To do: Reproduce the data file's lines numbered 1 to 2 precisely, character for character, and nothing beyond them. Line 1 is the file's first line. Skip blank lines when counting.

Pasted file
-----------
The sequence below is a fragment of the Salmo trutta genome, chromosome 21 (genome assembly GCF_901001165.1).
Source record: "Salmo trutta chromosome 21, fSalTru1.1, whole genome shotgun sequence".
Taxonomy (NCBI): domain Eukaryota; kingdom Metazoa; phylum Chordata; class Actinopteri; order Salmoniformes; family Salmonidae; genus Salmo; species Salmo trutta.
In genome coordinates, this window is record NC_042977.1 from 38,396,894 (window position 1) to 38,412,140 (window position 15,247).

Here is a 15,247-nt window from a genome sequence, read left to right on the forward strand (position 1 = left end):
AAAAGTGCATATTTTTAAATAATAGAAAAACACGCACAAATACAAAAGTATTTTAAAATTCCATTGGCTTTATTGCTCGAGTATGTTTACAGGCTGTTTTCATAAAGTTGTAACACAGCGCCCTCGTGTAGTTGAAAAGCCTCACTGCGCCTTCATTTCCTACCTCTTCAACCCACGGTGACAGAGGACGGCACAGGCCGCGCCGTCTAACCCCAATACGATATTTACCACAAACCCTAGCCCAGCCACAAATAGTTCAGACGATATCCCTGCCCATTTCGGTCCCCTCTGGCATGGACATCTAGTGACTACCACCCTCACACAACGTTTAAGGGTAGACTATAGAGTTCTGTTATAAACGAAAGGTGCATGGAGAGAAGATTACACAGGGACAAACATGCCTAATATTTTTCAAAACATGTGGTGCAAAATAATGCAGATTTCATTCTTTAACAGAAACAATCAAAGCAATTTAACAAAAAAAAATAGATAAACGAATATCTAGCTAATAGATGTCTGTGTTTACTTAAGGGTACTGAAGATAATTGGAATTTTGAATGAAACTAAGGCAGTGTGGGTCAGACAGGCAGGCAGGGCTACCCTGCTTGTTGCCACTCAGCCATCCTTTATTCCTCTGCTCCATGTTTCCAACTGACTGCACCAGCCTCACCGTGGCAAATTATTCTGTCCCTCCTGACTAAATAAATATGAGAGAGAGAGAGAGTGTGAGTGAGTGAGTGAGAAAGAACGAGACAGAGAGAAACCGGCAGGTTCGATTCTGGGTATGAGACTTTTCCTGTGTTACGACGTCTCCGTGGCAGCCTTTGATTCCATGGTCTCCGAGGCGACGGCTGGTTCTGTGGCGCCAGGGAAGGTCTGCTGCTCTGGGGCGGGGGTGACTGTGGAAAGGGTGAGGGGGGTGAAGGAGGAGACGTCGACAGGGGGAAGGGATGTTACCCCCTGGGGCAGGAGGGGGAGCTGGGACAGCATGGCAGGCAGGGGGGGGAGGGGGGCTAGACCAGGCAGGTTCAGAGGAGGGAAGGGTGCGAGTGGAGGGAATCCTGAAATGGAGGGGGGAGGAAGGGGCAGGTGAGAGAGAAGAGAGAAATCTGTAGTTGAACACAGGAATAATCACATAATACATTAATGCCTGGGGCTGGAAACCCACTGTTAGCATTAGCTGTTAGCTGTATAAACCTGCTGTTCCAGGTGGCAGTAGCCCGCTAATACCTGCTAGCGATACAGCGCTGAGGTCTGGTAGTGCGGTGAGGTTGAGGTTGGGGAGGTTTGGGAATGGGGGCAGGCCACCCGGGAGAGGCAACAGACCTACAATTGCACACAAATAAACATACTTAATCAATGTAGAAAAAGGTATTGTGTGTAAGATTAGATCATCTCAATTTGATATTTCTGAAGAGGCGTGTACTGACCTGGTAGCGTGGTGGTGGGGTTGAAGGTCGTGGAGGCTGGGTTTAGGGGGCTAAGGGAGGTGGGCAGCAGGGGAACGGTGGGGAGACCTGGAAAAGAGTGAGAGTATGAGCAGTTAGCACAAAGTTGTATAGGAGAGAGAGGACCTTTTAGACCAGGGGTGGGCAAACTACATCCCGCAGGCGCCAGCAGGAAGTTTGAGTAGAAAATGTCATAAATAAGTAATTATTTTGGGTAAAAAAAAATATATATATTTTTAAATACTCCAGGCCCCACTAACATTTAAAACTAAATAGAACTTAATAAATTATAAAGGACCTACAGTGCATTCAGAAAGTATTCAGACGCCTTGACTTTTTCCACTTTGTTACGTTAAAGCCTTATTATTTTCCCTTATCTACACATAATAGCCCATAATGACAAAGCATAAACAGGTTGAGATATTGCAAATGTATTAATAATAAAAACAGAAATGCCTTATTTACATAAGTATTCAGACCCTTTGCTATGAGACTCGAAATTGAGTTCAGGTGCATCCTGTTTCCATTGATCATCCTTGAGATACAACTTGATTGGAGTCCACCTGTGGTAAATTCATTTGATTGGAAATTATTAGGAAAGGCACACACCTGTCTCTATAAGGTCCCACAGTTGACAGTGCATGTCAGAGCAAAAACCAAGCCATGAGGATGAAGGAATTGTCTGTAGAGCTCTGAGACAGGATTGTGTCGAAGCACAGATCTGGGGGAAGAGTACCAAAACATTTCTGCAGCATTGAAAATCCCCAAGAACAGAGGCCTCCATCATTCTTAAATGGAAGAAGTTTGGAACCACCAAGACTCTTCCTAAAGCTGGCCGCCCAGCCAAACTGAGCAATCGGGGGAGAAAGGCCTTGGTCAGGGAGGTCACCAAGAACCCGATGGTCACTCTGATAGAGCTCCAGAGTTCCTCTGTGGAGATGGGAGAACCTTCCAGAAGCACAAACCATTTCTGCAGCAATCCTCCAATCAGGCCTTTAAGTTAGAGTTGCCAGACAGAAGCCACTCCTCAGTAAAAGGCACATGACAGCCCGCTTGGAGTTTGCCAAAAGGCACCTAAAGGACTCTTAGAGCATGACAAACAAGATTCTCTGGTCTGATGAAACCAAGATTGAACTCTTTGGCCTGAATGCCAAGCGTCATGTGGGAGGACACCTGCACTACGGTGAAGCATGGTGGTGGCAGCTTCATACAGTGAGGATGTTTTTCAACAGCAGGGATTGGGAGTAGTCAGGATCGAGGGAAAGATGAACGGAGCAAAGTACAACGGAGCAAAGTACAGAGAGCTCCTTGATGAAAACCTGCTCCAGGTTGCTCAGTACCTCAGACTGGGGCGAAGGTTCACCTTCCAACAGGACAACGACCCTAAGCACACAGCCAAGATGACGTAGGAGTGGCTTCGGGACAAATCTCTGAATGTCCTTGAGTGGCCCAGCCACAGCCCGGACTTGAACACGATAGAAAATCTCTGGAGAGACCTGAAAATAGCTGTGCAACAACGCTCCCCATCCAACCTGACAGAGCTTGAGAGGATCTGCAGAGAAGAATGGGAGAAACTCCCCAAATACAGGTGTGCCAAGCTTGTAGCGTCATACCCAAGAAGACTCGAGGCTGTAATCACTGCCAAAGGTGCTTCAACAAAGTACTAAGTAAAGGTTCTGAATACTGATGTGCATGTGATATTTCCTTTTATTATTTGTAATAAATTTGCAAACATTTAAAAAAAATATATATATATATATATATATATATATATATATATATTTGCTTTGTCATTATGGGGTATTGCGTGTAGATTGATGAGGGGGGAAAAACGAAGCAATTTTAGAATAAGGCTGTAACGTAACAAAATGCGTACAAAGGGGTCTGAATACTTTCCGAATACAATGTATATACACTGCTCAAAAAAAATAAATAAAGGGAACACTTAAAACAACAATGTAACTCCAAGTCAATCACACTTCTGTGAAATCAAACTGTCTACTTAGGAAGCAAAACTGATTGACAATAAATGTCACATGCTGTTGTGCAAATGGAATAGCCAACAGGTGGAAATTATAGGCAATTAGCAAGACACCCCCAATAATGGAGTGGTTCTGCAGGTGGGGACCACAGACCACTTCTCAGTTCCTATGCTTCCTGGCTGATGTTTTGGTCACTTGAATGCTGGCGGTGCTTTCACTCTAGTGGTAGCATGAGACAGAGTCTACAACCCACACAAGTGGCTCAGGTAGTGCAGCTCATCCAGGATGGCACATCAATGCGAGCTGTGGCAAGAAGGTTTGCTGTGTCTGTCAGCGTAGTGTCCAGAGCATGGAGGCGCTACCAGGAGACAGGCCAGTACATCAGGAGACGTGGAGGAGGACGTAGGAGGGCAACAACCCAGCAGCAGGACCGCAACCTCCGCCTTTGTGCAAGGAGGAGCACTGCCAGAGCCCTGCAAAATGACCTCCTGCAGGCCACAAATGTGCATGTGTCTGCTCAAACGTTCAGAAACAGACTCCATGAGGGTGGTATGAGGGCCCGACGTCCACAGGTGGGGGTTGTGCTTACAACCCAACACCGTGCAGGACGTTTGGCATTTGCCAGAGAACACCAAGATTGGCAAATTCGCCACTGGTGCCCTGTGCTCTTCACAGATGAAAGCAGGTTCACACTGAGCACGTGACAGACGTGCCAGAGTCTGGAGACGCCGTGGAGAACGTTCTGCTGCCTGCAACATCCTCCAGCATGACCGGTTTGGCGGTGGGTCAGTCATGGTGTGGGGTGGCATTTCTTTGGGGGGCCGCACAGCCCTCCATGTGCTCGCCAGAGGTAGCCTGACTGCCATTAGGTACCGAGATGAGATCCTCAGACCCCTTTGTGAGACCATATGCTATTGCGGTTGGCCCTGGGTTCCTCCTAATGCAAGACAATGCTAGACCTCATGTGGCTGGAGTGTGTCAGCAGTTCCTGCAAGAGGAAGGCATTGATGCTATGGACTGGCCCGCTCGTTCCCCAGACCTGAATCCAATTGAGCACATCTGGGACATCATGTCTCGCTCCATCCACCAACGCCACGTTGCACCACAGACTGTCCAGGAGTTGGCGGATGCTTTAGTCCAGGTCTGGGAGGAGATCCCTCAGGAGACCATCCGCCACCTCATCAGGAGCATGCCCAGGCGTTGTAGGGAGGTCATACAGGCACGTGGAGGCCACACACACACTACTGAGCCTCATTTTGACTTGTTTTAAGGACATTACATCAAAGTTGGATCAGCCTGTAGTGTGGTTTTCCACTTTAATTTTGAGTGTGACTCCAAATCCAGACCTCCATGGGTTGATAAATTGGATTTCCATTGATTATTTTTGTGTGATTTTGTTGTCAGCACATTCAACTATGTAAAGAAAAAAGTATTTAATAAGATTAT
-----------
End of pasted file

The sequence below is a fragment of the Salmo trutta genome, chromosome 21 (genome assembly GCF_901001165.1).
Source record: "Salmo trutta chromosome 21, fSalTru1.1, whole genome shotgun sequence".